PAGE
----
Whether you're trying to lose weight or attempting to eat healthier, a food journal can be a beneficial tool to help you understand your eating patterns.
According to Olga Hays, an American Council on Exercise-certified wellness promotion specialist, there is a large misconception that tracking your food only needs to be done if you are trying to lose weight.
“The reality is, many people can benefit from tracking their food regardless of what their health goals are or if they are working on one at all,” Hays explains. “Keeping a food journal can help you make desired behavior changes and develop awareness around eating to create a better mind-body connection.”
Hays shares the following four benefits of a food journal:
- Makes yourself more aware of what and when you eat. A piece of cake here, a bottle of soda there and a small snack in between —we eat without thinking sometimes. By keeping track, you take the time to think about what you consume daily. Logging what you eat helps keep you aware of your food choices and can help you maintain a balanced diet.
- Reveals your personal eating patterns and habits. Logging your meals sheds a light on your eating patterns. When do you skip meals? Do you mindlessly snack throughout the day? It also helps identify certain triggers of unhealthy eating. Are you grabbing that bag of chips when feeling stressed or bored? Do you eat a late-night bowl of ice cream because you’re feeling lonely? Thoroughly documenting your food can help you pinpoint issues that encourage you to over- or under-eat.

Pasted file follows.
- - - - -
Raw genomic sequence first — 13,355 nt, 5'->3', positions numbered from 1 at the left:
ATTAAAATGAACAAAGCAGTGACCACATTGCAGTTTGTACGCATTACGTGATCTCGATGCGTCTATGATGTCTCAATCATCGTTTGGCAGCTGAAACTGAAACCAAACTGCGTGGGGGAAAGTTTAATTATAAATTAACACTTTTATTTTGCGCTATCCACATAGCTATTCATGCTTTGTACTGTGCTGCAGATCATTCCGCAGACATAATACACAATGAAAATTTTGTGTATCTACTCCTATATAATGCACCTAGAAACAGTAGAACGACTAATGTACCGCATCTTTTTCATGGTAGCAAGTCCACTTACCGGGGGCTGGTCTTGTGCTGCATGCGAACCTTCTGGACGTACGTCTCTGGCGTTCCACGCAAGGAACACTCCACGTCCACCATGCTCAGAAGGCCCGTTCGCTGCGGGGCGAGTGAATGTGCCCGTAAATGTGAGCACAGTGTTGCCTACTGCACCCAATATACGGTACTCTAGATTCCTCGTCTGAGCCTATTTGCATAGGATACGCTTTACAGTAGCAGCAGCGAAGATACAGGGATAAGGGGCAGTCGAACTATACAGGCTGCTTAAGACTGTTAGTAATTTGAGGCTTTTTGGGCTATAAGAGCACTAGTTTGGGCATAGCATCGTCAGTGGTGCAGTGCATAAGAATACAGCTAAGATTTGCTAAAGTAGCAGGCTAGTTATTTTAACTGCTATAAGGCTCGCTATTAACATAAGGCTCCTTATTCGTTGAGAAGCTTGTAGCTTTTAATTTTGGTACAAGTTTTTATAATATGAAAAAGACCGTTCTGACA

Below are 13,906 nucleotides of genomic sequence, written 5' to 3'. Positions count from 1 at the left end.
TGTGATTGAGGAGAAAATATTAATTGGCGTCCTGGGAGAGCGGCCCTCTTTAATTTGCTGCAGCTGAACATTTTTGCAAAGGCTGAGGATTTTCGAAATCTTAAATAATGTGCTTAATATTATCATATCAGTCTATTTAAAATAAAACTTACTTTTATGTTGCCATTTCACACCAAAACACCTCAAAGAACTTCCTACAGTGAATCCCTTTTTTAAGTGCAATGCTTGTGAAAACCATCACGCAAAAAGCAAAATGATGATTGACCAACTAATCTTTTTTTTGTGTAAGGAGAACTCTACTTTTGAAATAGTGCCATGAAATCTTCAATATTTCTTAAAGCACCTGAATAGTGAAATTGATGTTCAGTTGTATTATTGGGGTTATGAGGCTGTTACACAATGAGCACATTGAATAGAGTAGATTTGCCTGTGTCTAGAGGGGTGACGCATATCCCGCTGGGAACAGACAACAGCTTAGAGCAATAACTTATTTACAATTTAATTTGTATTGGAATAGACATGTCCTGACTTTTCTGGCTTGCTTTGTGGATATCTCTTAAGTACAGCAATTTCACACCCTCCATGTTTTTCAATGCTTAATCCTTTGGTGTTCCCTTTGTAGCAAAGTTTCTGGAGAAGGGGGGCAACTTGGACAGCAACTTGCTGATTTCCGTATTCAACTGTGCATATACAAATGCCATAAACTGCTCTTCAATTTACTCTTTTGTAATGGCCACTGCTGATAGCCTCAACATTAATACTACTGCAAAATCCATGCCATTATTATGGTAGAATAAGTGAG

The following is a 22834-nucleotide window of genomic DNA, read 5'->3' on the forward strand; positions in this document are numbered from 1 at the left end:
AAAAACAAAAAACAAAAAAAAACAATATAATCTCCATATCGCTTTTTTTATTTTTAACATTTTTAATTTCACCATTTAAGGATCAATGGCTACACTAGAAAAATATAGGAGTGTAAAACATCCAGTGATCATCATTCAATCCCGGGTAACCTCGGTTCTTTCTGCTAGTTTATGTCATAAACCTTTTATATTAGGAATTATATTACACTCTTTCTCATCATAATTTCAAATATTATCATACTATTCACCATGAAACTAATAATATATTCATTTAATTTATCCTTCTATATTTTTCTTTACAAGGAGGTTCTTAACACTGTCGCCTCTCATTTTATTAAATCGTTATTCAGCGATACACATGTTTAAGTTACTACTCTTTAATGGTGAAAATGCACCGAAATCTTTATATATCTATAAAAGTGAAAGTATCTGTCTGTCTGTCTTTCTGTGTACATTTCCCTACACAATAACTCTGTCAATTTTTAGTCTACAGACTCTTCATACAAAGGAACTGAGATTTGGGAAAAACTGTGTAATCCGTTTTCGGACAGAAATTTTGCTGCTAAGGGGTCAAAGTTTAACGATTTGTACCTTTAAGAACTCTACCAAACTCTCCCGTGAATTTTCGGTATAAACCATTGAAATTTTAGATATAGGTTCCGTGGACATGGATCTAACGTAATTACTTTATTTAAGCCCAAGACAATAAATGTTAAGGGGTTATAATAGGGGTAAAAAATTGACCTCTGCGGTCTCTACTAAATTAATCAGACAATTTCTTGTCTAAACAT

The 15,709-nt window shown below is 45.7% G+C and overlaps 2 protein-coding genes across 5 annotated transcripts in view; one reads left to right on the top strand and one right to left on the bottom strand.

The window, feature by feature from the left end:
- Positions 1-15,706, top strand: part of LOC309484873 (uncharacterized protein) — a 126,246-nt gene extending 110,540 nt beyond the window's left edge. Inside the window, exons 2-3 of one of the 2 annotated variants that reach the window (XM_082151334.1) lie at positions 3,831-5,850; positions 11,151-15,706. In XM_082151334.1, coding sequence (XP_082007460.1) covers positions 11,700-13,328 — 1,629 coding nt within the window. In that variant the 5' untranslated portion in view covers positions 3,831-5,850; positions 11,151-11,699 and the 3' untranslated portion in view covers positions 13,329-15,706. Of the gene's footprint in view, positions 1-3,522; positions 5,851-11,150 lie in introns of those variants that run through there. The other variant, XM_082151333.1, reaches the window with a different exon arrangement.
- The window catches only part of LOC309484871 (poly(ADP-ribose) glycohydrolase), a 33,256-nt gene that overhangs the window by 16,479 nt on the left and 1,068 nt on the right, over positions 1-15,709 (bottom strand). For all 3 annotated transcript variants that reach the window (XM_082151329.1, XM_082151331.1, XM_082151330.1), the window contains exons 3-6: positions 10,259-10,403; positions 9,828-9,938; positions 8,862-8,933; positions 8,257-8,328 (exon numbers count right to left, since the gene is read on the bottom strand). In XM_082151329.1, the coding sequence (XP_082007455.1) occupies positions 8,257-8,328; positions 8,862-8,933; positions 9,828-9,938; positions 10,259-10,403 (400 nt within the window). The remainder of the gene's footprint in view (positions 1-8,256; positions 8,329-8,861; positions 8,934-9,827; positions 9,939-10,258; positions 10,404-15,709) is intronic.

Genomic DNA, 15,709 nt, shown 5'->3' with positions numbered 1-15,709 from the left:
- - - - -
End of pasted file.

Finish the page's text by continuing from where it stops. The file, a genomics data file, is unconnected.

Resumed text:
- Helps with weight management. If you are interested in reaching a healthier weight, the good news is that food journaling can help with that as well. By keeping tabs on everything you eat and drink, as well as the calories you consume, you can see where you can improve your diet to achieve a weight goal. In one weight loss study of nearly 1,700 participants, those who kept daily food records lost twice as much weight as those who kept no records.
- Helps identify intolerances. If you frequently feel bloated or have headaches, indigestion, constipation or diarrhea, your diet may be to blame. By documenting your food, you can look back and see a pattern. Whether it’s limiting gluten, avoiding dairy or lowering your salt intake, you can make sure your body feels good.
Importance of food journaling with care
While food journals can be useful for many, food journaling may not be right for everyone. For people with a history of an eating disorder or disordered eating behavior, it is better to skip food-specific journaling, unless working with a registered dietician. Additionally, you should stop food journaling if it becomes obsessive or makes your relationship with food stressful and out of balance.
“Food journals are most beneficial when you can review them,” Hays says. “Review your records often to uncover hidden eating patterns, enhance awareness and create a reality check surrounding food.”
Additionally, Hays points out that the point of a food journal isn’t to judge or police yourself, or even to grade yourself. “It is to learn about yourself, which is the first step toward adopting healthy changes that will support your wellness vision and last for the long-term,” she says.